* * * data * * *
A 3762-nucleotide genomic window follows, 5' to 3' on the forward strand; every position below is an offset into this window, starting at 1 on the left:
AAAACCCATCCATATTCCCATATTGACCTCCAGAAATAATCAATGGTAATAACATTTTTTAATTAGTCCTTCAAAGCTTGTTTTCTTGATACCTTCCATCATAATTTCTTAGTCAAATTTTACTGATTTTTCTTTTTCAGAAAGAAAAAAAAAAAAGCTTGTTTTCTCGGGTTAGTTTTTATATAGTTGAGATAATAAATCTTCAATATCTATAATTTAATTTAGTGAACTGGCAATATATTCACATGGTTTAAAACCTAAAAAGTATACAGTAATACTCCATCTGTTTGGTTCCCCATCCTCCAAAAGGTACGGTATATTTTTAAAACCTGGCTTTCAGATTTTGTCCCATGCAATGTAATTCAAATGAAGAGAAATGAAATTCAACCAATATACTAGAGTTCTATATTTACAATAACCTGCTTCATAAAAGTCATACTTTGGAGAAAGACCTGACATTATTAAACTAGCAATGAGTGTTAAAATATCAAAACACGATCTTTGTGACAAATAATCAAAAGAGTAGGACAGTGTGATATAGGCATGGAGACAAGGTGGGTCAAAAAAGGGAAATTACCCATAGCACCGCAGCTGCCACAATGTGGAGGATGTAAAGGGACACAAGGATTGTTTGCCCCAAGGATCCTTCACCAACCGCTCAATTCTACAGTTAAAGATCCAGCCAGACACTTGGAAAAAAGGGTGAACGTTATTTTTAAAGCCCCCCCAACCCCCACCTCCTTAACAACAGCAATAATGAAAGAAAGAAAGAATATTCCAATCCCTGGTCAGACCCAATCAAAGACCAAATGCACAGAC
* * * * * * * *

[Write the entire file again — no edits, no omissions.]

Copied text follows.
A 3762-nucleotide genomic window follows, 5' to 3' on the forward strand; every position below is an offset into this window, starting at 1 on the left:
AAAACCCATCCATATTCCCATATTGACCTCCAGAAATAATCAATGGTAATAACATTTTTTAATTAGTCCTTCAAAGCTTGTTTTCTTGATACCTTCCATCATAATTTCTTAGTCAAATTTTACTGATTTTTCTTTTTCAGAAAGAAAAAAAAAAAAGCTTGTTTTCTCGGGTTAGTTTTTATATAGTTGAGATAATAAATCTTCAATATCTATAATTTAATTTAGTGAACTGGCAATATATTCACATGGTTTAAAACCTAAAAAGTATACAGTAATACTCCATCTGTTTGGTTCCCCATCCTCCAAAAGGTACGGTATATTTTTAAAACCTGGCTTTCAGATTTTGTCCCATGCAATGTAATTCAAATGAAGAGAAATGAAATTCAACCAATATACTAGAGTTCTATATTTACAATAACCTGCTTCATAAAAGTCATACTTTGGAGAAAGACCTGACATTATTAAACTAGCAATGAGTGTTAAAATATCAAAACACGATCTTTGTGACAAATAATCAAAAGAGTAGGACAGTGTGATATAGGCATGGAGACAAGGTGGGTCAAAAAAGGGAAATTACCCATAGCACCGCAGCTGCCACAATGTGGAGGATGTAAAGGGACACAAGGATTGTTTGCCCCAAGGATCCTTCACCAACCGCTCAATTCTACAGTTAAAGATCCAGCCAGACACTTGGAAAAAAGGGTGAACGTTATTTTTAAAGCCCCCCCAACCCCCACCTCCTTAACAACAGCAATAATGAAAGAAAGAAAGAATATTCCAATCCCTGGTCAGACCCAATCAAAGACCAAATGCACAGAC